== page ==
Such is the essence of that metaphysical oracle we call the State, a group of people who have, whether through legitimate or illegitimate means, acquired the privileges and prerogatives of instrumental preeminence. They flourish in the belly of the Leviathan. This is equally the case for the police state or the nanny state. The truth about the fictive identity of the State is almost inexpressibly simple; even so, it customarily resists recognition as we proceed to concretize, animate, or deify it into something it manifestly is not.

The State is not a god. It is not a supreme or “higher” or wiser or beatific or somehow omniscient authority. It is not a hypostatic substance. It is not a thing. Indeed, it is nothing. It is, in fact, a figment of iconolatric homage, a subtle and insinuating illusion which derives its power from a combination of its coercive function and the mystique of psychological projection on the part of those it controls. It is what the Greeks called an eidolon, a phantom or apparition, an image like Euripides’ Helen who was fashioned from cloud-stuff while the real Helen spent the Trojan War in Egypt. A moment’s reflection makes this species of necromancy glaringly obvious. Yet we are ruled by specters and chimeras, of which the State is a paramount instance.

There is, indeed, something ludicrous in the elevation of the State, as if it were not only an Idol of the Theater, but a production in the Theater of the Absurd behind which a stubborn and prosaic — and occasionally tumultuous — reality  willy-nilly persists. This is the fact, like the poet Rimbaud’s “waterfall [that] echoes behind the comic-opera huts” in Illuminations. Regrettably, its theatrical, or even farcical, nature does not prevent it from being treated with undue respect or errant veneration. Despite its figuring as idol or comedy, the apotheosis of the State is no whimsical or laughing matter, since it disables critics from articulating — without seeming like heretics bent on sacrilege — reasonable ways to reduce its size and influence. We note, for example, that the sacrosanct nature of the State is precisely what the Obama administration and its supporters appeal to whenever they counter Republican efforts to prune it back.

As Hegel pointed out in his Critique of the German Constitution, the chief purpose of the so-called State is self-preservation, which amounts in practice to a clique of self-interested individuals — with some exceptions — who labor chiefly to secure the enjoyment of their perquisites. Far too many of us are prone to give the State absolute ascendancy. We concede it a primacy it does not merit rather than perceive it as only an assembly of people in whom we have put our temporary and often disappointed trust.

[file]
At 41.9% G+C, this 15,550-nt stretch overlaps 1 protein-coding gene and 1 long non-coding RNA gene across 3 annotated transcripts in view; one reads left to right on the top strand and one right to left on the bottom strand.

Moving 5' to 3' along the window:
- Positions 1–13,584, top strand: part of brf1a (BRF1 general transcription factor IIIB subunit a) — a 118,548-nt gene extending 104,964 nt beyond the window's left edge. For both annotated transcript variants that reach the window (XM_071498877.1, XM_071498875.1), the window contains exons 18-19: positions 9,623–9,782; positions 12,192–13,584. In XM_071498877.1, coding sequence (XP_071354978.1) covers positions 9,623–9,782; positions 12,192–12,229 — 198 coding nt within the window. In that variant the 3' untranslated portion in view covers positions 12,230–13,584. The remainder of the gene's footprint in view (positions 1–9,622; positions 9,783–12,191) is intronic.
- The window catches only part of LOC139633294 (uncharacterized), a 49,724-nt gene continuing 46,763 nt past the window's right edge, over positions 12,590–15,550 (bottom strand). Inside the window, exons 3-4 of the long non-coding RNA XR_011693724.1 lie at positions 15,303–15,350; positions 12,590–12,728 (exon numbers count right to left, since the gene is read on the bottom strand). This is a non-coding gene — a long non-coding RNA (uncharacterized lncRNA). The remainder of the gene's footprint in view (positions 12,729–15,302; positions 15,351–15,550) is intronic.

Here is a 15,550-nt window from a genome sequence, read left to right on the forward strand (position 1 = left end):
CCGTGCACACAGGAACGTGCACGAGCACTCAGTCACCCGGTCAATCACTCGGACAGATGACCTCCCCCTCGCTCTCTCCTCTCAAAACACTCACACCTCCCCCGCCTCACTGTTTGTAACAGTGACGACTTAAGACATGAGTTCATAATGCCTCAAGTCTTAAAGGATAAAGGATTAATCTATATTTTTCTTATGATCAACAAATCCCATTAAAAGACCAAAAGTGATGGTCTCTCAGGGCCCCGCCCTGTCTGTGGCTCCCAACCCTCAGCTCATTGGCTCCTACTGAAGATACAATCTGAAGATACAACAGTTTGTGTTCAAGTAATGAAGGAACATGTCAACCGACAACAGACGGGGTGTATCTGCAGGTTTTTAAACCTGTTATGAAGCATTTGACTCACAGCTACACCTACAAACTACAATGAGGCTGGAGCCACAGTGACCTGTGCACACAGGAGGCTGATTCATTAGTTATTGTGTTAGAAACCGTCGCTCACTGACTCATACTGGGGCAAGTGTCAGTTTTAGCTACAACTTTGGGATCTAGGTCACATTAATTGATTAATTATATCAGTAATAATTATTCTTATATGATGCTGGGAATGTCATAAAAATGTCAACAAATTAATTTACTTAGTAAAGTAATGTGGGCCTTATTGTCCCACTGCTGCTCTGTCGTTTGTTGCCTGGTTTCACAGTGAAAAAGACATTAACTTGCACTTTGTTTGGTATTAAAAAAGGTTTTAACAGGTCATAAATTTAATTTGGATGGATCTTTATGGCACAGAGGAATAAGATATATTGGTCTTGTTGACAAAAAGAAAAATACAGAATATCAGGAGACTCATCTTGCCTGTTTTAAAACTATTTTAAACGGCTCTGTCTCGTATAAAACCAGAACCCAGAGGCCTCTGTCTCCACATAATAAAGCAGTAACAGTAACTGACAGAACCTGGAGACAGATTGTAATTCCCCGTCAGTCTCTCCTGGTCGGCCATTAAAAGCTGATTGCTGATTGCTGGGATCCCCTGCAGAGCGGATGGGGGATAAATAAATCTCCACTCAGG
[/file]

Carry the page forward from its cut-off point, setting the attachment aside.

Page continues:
In short, a great number of us do not regard the State in the proper sense of a governing body of representative officials elected to serve the people and ensure public order, and who can be dismissed or voted out should they prove venal or incompetent. Too often we regard it as a material entity, an idol, instinct with lustral properties and quasi-magical attributes. The State acts. The State disposes. The State governs. The State knows best. Or so we think. But the State, as such, neither acts nor disposes nor governs nor knows anything at all. Treated as a unitary object, when it actually conceals a multiplicity of discrete subjects, the State is a fungible hallucination to which we have accorded our political obeisance.

And it is precisely this form of laic credulity and intellectual conceit which unscrupulous or parasitical elites rely upon to work their will on those they are determined to dominate.

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David Solway is a Canadian poet and essayist. He is the author of The Big Lie: On Terror, Antisemitism, and Identity, and is currently working on a sequel, Living in the Valley of Shmoon. His new book on Jewish and Israeli themes, Hear, O Israel!, was released by Mantua Books. His latest book is The Boxthorn Tree, published in December 2012.